“Danny,” Dr. Jamison interrupted Danny’s pained words. “I understand you have questions, but don’t strain your voice unnecessarily. Let’s just take things one step at a time.”
“Rac…ing.” Danny spluttered, his dry sore throat not feeling any better with the small work out it had already had.
Tracy grabbed the glass of iced water from the steel table then leaned over Danny and offered him a drink through the straw in the cup. “He wants to know when he can get back to racing, Doctor.” Tracey relayed Danny’s question.
“Yes, I gathered that.” The Doctor replied to Tracey but looking at Danny. “And I’d prefer too concentrate on your recovery not when you can get back to racing.”
“But I nee…d to…know…how…ba..ad…”
“I understand that Danny,” As a knee surgeon to many sport stars Doctor Jamison knew that dealing with such people was different to dealing with any other person. Sports stars and people that relied on his surgical skill to continue their careers rarely cared about anything other than when they would get out on the field again, or when they would make the next track meet, or in Danny’s case when he could get back into a car. “As I said surgery went well and their appears to be no major or even lasting damage but there are still a number of factors that will dictate when you can get back to work.”
Like many doctors Dr. Jamison had learnt to remove the personal factor from his discussions with patients. To him Danny was not a race car driver, he was a patient. To him Danny’s racing career was not his immediate concern, repairing the damage done to his leg was. That didn’t mean that Dr. Jamison had no feelings for Danny or his career it was just easier for his own well being that he did not get involved beyond a professional level with any of his patients. It was something not many people ever considered but a big reason why many doctors and surgeons had more acquaintances and work colleges than they did friends.
“What are those factors doctor?” Tracey asked hoping to save Danny’s voice a little bit until the soreness started to abate.
Danny nodded his head, thankful that Tracey had asked the question.
“You are going to need some rehab. You can’t have the sort of surgery you had and not need rehab.”
Danny gasped, it didn’t hurt his throat as much as talking but there was still a definite pain in his throat. He waved his hand at Tracey and pointed at his mouth. Tracey gave him another drink. Like many people Danny didn’t like the word rehabilitation because it was a word associated with pain, with hurt and with physical discomfort. Even the times in his life where he’d done nothing more than sprain a joint the rehab had been painful as the therapist tried to heal the body quicker than they body could heal itself. Of course the end result nearly always justified the pain of the repair but that didn’t make the word rehabilitation sit any easier in Danny’s mind.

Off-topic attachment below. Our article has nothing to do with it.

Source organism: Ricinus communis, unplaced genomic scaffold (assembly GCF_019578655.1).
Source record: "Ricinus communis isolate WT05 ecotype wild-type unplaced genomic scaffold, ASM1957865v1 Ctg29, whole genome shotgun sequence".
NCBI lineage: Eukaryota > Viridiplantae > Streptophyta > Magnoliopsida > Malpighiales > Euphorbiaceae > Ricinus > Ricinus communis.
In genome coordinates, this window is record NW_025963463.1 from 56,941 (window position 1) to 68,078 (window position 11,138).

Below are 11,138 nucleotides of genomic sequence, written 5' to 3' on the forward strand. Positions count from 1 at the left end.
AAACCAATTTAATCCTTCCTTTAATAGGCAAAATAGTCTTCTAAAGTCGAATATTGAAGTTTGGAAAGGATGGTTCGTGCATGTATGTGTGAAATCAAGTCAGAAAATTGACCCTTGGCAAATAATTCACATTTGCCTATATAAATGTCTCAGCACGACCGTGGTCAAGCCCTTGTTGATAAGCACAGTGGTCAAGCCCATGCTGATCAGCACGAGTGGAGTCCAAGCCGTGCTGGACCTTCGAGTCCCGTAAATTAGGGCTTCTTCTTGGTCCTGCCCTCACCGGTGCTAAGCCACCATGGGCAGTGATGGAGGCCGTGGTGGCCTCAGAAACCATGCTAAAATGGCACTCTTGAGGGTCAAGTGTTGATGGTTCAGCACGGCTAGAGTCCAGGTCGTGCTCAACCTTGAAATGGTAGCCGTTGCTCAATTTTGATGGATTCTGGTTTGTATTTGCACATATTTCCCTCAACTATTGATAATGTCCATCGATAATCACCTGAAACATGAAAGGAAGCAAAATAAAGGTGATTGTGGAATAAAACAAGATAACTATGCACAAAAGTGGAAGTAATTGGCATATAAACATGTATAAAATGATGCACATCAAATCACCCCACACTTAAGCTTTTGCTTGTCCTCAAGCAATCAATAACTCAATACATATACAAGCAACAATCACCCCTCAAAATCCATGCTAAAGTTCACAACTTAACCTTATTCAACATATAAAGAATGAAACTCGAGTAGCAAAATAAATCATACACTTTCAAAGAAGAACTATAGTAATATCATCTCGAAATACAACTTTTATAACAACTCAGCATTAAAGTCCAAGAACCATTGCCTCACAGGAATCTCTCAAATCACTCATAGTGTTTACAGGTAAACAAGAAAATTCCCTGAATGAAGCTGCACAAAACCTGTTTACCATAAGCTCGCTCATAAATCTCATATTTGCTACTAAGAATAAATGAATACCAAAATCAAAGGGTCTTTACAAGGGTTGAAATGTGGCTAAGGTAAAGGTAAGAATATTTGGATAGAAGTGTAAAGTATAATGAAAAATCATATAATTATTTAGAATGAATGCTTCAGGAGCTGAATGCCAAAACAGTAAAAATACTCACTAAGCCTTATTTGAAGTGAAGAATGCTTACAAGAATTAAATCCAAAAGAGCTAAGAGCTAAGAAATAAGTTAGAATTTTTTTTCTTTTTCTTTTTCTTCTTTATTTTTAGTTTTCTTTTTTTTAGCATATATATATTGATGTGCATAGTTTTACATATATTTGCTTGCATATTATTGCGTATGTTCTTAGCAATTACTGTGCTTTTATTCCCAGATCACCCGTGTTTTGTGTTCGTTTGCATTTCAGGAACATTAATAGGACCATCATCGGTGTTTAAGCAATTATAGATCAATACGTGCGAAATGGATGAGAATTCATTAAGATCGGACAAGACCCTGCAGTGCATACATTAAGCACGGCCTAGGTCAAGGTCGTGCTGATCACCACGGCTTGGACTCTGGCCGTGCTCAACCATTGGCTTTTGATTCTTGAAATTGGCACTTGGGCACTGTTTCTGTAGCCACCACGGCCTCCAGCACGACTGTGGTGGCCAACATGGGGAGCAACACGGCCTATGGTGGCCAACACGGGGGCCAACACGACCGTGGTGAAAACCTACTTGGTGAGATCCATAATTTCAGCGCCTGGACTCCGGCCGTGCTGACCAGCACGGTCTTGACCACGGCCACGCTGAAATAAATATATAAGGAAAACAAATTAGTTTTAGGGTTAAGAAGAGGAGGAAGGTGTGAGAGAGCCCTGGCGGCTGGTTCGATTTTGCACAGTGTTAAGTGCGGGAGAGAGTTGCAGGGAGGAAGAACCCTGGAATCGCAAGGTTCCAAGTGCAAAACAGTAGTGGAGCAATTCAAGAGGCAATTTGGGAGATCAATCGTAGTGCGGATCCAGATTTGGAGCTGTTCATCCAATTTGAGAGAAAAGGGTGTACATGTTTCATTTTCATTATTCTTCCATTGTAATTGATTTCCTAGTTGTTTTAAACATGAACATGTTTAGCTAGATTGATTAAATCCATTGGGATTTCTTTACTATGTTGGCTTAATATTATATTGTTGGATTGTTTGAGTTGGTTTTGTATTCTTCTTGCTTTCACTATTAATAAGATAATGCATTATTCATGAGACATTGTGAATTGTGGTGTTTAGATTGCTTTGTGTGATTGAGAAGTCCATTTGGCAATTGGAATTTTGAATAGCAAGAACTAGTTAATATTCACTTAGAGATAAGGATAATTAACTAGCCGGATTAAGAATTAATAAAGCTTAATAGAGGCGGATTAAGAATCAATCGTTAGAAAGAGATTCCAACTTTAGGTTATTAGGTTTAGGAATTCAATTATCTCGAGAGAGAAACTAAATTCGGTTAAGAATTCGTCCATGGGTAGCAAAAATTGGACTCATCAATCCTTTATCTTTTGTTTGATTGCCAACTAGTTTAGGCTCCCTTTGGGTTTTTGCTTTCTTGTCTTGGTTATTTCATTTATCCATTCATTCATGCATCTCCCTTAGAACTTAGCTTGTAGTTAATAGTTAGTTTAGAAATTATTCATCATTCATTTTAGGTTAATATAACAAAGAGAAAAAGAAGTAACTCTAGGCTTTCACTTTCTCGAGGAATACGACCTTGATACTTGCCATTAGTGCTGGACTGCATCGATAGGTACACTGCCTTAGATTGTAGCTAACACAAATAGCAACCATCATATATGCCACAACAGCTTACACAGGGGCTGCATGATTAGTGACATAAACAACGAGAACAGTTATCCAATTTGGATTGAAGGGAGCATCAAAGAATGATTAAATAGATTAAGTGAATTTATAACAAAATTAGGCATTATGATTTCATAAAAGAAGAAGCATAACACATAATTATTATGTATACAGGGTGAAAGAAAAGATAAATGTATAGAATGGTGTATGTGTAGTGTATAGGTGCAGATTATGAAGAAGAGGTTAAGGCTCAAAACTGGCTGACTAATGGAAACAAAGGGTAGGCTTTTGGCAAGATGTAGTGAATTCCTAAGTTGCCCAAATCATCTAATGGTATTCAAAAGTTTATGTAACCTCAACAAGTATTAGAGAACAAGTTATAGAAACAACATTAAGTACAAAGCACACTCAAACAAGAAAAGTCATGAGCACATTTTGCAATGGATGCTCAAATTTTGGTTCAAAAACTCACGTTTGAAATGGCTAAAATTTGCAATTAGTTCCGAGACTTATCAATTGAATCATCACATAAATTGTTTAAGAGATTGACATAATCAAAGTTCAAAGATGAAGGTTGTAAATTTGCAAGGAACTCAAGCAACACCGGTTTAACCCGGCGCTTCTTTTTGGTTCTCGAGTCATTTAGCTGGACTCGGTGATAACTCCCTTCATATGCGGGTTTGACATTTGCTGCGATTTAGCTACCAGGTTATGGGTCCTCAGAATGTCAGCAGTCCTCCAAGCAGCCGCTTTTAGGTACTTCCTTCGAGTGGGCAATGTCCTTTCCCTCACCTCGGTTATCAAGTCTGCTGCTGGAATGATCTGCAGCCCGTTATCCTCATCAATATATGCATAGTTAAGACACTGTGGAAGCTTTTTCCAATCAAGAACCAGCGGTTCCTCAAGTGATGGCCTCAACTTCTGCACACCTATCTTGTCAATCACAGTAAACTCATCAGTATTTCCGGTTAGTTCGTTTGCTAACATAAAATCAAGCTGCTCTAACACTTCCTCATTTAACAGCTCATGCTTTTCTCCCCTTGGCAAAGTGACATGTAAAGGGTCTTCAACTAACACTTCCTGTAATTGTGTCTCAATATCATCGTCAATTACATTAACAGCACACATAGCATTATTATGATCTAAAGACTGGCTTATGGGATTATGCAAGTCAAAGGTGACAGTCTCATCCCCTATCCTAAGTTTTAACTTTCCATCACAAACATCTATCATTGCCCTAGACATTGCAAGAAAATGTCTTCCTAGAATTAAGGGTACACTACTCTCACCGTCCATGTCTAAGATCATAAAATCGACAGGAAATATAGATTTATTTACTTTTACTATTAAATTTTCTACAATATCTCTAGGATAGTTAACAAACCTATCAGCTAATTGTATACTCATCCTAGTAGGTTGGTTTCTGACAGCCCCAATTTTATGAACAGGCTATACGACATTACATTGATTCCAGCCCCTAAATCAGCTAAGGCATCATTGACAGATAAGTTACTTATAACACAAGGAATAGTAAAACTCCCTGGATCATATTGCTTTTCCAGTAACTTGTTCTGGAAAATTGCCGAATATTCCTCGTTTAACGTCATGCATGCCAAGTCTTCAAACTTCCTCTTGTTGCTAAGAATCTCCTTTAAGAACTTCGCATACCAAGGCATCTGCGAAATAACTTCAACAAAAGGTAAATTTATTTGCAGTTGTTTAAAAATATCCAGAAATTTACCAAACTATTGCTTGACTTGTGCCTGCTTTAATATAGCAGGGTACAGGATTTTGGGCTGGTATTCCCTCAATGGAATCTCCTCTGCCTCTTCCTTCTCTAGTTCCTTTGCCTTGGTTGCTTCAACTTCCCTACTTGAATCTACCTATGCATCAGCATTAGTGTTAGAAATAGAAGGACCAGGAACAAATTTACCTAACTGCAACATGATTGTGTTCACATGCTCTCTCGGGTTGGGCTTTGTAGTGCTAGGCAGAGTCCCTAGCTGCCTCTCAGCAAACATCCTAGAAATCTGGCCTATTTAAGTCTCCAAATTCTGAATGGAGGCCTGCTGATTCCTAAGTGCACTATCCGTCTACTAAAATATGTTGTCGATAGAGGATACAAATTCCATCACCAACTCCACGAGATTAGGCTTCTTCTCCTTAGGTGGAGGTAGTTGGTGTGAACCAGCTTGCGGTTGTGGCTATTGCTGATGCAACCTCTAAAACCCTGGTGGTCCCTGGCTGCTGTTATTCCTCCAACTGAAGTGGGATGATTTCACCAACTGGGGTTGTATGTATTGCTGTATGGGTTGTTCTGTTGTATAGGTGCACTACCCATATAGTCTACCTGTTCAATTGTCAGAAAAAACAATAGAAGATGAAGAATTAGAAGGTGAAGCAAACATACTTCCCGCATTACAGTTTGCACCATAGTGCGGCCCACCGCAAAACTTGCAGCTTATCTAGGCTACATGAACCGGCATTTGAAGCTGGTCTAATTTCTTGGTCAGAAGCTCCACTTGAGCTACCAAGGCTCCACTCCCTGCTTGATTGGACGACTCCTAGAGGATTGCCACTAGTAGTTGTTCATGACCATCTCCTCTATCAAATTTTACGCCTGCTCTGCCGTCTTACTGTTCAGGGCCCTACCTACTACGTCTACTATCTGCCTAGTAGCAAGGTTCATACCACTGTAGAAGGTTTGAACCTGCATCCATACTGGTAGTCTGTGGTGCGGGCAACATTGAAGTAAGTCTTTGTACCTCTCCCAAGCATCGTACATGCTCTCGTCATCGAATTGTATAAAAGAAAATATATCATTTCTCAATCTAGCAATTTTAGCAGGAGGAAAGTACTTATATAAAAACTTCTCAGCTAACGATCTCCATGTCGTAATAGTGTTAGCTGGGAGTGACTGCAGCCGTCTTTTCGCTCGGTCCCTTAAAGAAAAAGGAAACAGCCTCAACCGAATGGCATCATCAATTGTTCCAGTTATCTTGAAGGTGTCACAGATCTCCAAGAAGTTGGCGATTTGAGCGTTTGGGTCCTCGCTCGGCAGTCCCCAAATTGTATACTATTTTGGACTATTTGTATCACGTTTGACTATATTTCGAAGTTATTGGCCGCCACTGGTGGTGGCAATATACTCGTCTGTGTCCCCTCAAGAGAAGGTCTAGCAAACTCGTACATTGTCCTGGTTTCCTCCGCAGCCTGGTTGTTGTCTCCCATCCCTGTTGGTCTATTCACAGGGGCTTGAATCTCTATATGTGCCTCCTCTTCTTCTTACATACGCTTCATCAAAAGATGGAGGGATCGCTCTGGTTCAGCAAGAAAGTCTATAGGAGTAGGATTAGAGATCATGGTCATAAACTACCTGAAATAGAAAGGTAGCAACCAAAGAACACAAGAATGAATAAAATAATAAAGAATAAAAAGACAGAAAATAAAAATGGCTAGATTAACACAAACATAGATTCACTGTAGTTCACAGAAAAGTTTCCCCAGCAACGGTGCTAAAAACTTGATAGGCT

Noticing Danny’s reaction to what he had said Doctor Jamison continued. “How much rehab you will need is down to a number of things. I’d prefer you waited a few days before starting any rehab, I’d like the swelling to go down as much as possible.” The swelling he was talking about was largely due to the surgery but also because he’d had a chunk of gear stick slammed into his leg. “The nurses will have a list of exercises for you to do while you are here that will start the process but I’d like to see you here for at least three days just to make sure there is no complications with the surgery and that you are ready for rehab.”
Danny took a breath and was about to start saying something again. Dr Jamison who was used to reading patients expressions stopped him and began to speak again.
“The gear stick might have missed everything major but removing it and repairing the damage is still considering substantial surgery, you’ll be recovering from surgery as much as from the damage sustained in the accident. I want to make sure that recovery is the best it can be.”
Danny nodded, there was a slightly defeated look on his face, the kind he got whenever he was told what to do, but he knew there was little point arguing with the doctor. In a few days things would be different, the doctor might be more pliable to his way of thinking, but arguing at that point in time was not going to be productive.
“I’ve got a… race in…thre..ee wee…ks. Will…I.” Danny’s voice was obviously improving but the evidence of his recovery from the drugs was still evident.
Tracey knew that Danny desperately wanted a time frame, desperately wanted Dr. Jamison to give him a day or date when he could get back in the race car, but she also knew that the doctor would not do that. Even with the next even three weeks away the doctor would not give Danny false hope and he would not allow himself to be later quoted back on a date that could not be achieved.
Tracey offered Danny another drink from the straw. “Here, have another sip, honey” she said to Danny, then turned to Dr. Jamison. “He’s obviously anxious to get back on the track, we both are. But we under also understand that recovery takes time.”
Only a few months earlier Danny would have been annoyed with such an statement from Tracey, would have seen it as her taking over and trying to talk for him but laying in the bed he realised what Tracey was doing wasn’t trying to talk for him, she was trying to help. He immediately wondered how many other people in his position would have the same thought.
“It’s ok Mrs. Holmes I deal with a lot of sport people. They are all keen to get back to the sport that injured them.” Such a line was the closest Dr. Jamison ever got to making a joke, he then turned to Danny and with his well practised bedside manner he said. “I promise you I’ll do everything I can to make rehabilitation as quick and as comfortable as possible. I also promise that we’ll get you back on the race track as soon possible.”
Previous Racing story here.